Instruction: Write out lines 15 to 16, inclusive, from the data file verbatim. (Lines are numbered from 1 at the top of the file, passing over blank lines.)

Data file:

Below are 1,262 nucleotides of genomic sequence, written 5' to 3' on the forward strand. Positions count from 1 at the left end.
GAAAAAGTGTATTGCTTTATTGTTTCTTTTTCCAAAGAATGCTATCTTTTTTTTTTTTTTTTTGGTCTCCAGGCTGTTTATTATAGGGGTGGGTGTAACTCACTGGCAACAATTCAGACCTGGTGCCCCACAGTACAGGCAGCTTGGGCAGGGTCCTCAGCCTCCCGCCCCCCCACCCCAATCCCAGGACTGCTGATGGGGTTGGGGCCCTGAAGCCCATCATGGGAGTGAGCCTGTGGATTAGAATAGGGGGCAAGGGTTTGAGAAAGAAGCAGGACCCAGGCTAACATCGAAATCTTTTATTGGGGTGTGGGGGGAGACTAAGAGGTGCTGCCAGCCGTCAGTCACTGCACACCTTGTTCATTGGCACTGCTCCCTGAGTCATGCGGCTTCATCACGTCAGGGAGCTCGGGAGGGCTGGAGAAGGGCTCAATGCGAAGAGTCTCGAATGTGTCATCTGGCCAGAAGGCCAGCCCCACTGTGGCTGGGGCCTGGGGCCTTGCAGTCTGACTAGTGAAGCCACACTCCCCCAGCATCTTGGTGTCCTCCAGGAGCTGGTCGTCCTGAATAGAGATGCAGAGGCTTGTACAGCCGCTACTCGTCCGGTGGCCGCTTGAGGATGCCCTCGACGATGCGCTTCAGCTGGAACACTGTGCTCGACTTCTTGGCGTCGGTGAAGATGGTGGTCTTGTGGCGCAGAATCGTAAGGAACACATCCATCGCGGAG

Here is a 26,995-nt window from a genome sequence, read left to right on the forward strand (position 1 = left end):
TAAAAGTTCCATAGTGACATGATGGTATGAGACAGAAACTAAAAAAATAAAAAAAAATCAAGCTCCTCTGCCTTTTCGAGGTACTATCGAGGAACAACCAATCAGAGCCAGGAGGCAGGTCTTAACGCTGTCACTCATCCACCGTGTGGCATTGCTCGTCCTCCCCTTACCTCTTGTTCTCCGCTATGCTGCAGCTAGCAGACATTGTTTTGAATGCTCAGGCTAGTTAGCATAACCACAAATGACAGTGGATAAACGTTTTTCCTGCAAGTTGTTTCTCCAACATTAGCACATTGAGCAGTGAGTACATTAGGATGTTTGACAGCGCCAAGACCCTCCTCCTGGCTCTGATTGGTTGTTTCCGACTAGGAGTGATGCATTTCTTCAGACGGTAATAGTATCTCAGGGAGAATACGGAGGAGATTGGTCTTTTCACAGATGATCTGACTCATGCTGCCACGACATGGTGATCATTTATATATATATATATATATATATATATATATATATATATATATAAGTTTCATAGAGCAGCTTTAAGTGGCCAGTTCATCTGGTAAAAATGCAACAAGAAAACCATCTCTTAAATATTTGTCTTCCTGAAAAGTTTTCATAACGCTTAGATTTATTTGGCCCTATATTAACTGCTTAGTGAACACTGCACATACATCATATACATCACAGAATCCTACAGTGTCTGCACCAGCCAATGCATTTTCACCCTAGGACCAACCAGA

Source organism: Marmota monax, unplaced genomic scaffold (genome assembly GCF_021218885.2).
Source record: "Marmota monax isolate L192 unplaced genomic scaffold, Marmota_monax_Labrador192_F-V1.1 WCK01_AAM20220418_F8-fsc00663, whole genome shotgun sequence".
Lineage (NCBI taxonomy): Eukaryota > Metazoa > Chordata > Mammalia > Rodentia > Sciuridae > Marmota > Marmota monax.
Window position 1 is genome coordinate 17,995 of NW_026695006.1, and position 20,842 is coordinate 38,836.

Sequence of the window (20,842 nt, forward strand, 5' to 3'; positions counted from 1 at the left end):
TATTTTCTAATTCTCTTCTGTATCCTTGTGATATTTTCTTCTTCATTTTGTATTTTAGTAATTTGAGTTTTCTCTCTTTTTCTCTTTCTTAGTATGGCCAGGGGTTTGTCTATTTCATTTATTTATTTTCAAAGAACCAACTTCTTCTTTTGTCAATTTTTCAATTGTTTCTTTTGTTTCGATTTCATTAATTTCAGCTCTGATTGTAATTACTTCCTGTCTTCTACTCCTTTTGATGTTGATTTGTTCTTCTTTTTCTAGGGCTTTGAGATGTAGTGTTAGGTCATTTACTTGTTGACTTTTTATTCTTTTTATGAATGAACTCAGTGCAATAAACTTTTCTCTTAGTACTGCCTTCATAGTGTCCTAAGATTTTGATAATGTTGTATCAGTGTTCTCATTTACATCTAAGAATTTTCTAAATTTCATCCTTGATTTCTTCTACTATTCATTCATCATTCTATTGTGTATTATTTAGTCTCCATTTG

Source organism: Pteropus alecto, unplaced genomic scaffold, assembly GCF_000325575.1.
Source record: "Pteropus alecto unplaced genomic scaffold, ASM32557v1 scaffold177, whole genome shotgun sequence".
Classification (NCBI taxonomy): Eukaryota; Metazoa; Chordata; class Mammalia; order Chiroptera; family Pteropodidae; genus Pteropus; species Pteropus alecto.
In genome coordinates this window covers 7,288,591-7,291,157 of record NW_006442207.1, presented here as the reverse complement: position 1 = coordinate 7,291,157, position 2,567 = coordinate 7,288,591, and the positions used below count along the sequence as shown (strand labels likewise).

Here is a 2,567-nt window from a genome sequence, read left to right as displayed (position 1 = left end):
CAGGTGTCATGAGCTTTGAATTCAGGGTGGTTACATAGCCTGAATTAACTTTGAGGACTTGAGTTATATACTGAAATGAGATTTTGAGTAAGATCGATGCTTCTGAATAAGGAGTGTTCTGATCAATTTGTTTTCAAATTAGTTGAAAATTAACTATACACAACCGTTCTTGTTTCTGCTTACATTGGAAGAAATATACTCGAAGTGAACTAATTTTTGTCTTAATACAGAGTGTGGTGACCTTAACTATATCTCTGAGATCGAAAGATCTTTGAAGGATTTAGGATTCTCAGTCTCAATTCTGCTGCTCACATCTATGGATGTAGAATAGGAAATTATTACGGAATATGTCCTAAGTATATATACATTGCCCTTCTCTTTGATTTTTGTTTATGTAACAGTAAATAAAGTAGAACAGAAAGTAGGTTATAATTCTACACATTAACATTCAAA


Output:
Here is a 2,567-nt window from a genome sequence, read left to right as displayed (position 1 = left end):
CAGGTGTCATGAGCTTTGAATTCAGGGTGGTTACATAGCCTGAATTAACTTTGAGGACTTGAGTTATATACTGAAATGAGATTTTGAGTAAGATCGATGCTTCTGAATAAGGAGTGTTCTGATCAATTTGTTTTCAAATTAGTTGAAAATTAACTATACACAACCGTTCTTGTTTCTGCTTACATTGGAAGAAATATACTCGAAGTGAACTAATTTTTGTCTTAATACAGAGTGTGGTGACCTTAACTATATCTCTGAGATCGAAAGATCTTTGAAGGATTTAGGATTCTCAGTCTCAATTCTGCTGCTCACATCTATGGATGTAGAATAGGAAATTATTACGGAATATGTCCTAAGTATATATACATTGCCCTTCTCTTTGATTTTTGTTTATGTAACAGTAAATAAAGTAGAACAGAAAGTAGGTTATAATTCTACACATTAACATTCAAA